With items like duck lovers pizza and buffalo burgers, The Smiling Bison takes ‘bar food’ to new heights.
Oakley, at 37 a veteran of Pebbles, Kres and Seasons 52, was executive chef at the Enzian theater for seven years. After leaving in 2010, he joined the team at The Ravenous Pig and Cask & Larder, and last year purchased a traveling food cart from Bruno Zacchini, chef at Oblivion Taproom.
“The only thing I ever thought about,” Oakley says, “was having my own place.” He had been eyeing the Bennett Road Redlight Redlight beer bar location, and had even served up hand-crafted sausage and organic burgers in its parking lot.
Now Redlight has moved, and the place is his, co-owned with business partner Ron Thomas Jr. Cleaned up a bit and less frantic, there’s still a stage for nightly entertainment and art on the walls. “There’s always been a kitchen here,” Oakley says. “They just chose not to use it.”
What some restaurants would call starters appear on the “bar snacks” menu. House chorizo and fresh tortilla tacos and house-made cheese curds on potato wedges are tempting choices, and the low country pickled shrimp ($11) is a palate-cleansing combination of lemon-cured Canaveral white shrimp, sweet onion ribbons and a touch of heat.
The duck lovers pizza ($16) is more a plate-sized crispy round flatbread, but my oh my, does it have duck! Slow cooked, flavor-intense confit (leg meat poached in its own fat), dark duck ham and a soft-cooked duck egg that flows like liquid gold when cut. It’s all set on buttery melted Monterey Jack cheese, garlic puree rendered sweet from the hot oven, and a smattering of green pea tendrils.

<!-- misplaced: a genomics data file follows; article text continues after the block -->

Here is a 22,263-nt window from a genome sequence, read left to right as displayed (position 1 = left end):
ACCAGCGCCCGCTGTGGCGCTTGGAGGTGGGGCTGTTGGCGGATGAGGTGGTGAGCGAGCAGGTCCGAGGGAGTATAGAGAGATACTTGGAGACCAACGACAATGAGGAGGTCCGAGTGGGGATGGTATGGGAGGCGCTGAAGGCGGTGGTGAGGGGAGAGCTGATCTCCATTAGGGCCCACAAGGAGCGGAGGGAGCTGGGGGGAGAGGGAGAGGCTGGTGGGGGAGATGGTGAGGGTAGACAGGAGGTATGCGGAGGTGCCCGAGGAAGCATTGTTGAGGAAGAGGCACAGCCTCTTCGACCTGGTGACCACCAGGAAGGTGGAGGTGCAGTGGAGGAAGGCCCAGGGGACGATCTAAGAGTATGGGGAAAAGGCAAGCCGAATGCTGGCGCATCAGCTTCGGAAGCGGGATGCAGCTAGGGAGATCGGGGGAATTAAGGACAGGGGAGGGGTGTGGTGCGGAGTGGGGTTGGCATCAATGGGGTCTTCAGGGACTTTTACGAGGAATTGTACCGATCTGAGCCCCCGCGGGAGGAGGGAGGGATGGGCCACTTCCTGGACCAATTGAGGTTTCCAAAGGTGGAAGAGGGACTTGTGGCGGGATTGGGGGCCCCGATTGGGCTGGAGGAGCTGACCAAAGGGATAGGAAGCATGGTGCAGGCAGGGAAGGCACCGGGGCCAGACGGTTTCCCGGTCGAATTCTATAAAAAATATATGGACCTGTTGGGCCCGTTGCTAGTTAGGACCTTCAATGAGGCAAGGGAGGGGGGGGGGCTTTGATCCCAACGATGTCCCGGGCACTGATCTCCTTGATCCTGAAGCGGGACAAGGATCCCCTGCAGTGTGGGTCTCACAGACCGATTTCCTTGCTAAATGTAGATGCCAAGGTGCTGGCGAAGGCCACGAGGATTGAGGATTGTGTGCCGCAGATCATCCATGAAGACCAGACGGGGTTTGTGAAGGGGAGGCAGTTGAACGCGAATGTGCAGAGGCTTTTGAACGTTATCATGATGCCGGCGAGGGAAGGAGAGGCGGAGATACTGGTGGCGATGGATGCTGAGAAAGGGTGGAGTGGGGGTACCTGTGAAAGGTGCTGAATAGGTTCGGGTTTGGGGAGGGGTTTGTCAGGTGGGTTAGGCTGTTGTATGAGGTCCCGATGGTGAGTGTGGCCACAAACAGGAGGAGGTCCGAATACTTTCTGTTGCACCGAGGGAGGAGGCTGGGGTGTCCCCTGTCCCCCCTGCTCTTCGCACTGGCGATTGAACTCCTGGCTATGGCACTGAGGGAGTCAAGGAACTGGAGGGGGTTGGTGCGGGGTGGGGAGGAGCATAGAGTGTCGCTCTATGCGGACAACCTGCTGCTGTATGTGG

Oakley has been waiting to use the name Smiling Bison for years, as a nod to his native Buffalo, N.Y., and because he thinks it’s funny. “I wasn’t aiming to serve bison—they don’t serve robin at Red Robin—but the bison burger is really good, so why resist?” The namesake burger ($12) is a substantial handful, served on Texas toast with garlic dressing, mushroom ketchup, melted smoked Provolone and even smokier bacon.
Kitchen-made sausage is a highlight—hefty delights such as sweet curry wurst, smoked kielbasa and the item I tried, bratwurst ($11). Served on a toasted New England hot dog bun with slightly sweet, slightly tart sauerkraut, its light texture and well-rounded flavor reminded me of British white pudding.
The staff, from the Southern waitress with hand-painted sneakers to general manager Thomas at the front door, are bright and eager to please. Oakley watches the room from a window in the kitchen while jazz plays overhead and sausage sizzles on the grill. “This is the kind of place I always wanted to go to,” he says. “We don’t use the word ‘gastropub’ on purpose. But if there’s a word for a casual beer and sandwich place serving high quality food, that would be us.”
Maybe two words: Smiling Bison.
The Smiling Bison
745 Bennett Road